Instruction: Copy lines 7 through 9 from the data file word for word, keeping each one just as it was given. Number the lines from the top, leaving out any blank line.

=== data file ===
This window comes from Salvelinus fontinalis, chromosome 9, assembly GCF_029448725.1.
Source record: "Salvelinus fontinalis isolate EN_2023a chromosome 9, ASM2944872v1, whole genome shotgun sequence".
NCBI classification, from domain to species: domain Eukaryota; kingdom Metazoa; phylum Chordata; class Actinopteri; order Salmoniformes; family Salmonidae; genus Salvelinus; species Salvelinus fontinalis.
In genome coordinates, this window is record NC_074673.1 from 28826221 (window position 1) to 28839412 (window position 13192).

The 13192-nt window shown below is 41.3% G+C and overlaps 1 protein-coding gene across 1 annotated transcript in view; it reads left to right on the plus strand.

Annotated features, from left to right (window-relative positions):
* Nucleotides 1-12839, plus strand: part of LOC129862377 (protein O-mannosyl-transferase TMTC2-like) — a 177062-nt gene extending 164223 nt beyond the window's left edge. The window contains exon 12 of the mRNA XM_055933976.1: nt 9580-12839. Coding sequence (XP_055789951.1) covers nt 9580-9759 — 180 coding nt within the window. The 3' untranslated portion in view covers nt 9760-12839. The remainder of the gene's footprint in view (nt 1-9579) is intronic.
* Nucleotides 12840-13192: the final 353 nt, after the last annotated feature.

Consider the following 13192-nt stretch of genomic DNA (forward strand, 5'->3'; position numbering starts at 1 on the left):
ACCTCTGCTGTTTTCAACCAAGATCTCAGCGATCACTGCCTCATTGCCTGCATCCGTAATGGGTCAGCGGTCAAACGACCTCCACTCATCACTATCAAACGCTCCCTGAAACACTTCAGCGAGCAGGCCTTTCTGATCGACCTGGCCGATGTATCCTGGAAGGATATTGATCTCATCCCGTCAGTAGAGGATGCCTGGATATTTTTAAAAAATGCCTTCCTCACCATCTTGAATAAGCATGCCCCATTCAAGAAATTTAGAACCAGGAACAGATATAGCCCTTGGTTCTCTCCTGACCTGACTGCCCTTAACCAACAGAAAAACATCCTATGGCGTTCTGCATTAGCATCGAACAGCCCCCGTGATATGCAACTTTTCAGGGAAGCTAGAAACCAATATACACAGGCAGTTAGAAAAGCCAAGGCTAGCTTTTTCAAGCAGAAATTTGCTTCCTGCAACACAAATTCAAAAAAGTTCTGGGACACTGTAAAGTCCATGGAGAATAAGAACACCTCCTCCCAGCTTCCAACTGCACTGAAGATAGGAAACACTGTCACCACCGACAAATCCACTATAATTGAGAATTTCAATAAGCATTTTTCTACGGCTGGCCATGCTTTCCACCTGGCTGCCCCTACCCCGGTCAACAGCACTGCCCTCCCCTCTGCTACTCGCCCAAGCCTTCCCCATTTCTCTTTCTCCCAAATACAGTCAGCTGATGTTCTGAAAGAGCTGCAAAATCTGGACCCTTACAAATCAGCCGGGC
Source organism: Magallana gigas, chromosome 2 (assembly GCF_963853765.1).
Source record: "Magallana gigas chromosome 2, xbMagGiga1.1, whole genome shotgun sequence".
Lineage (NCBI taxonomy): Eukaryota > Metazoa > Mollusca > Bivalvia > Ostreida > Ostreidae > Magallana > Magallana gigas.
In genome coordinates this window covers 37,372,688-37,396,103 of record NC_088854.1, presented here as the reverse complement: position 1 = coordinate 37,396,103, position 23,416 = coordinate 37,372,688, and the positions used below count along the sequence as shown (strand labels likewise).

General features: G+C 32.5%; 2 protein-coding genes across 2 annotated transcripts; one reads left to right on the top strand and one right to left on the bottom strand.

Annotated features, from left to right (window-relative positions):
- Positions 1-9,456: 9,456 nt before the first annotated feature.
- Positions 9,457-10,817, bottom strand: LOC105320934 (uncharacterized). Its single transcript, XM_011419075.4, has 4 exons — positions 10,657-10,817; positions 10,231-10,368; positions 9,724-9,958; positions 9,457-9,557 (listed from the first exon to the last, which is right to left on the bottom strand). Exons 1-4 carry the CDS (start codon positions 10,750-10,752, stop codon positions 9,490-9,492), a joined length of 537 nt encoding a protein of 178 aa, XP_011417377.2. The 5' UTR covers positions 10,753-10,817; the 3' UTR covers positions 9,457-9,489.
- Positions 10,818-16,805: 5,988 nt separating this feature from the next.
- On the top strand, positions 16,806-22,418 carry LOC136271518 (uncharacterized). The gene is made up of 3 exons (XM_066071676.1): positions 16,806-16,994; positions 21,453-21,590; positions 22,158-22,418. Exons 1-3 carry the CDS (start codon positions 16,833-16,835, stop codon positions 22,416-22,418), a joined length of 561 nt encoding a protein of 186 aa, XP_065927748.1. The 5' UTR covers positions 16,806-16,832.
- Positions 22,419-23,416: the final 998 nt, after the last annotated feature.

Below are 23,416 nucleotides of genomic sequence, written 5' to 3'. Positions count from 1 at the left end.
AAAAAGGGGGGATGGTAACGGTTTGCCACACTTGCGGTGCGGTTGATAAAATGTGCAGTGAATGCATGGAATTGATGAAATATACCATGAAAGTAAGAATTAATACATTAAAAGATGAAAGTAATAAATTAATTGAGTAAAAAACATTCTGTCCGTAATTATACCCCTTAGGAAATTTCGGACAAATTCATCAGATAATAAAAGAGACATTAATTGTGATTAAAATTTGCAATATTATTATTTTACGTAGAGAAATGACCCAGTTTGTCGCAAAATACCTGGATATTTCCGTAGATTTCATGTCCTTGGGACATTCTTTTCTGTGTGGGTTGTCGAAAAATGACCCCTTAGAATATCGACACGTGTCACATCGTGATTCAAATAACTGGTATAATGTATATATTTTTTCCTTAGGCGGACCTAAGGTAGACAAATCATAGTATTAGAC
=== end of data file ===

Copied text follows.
* Nucleotides 1-12839, plus strand: part of LOC129862377 (protein O-mannosyl-transferase TMTC2-like) — a 177062-nt gene extending 164223 nt beyond the window's left edge. The window contains exon 12 of the mRNA XM_055933976.1: nt 9580-12839. Coding sequence (XP_055789951.1) covers nt 9580-9759 — 180 coding nt within the window. The 3' untranslated portion in view covers nt 9760-12839. The remainder of the gene's footprint in view (nt 1-9579) is intronic.
* Nucleotides 12840-13192: the final 353 nt, after the last annotated feature.

Consider the following 13192-nt stretch of genomic DNA (forward strand, 5'->3'; position numbering starts at 1 on the left):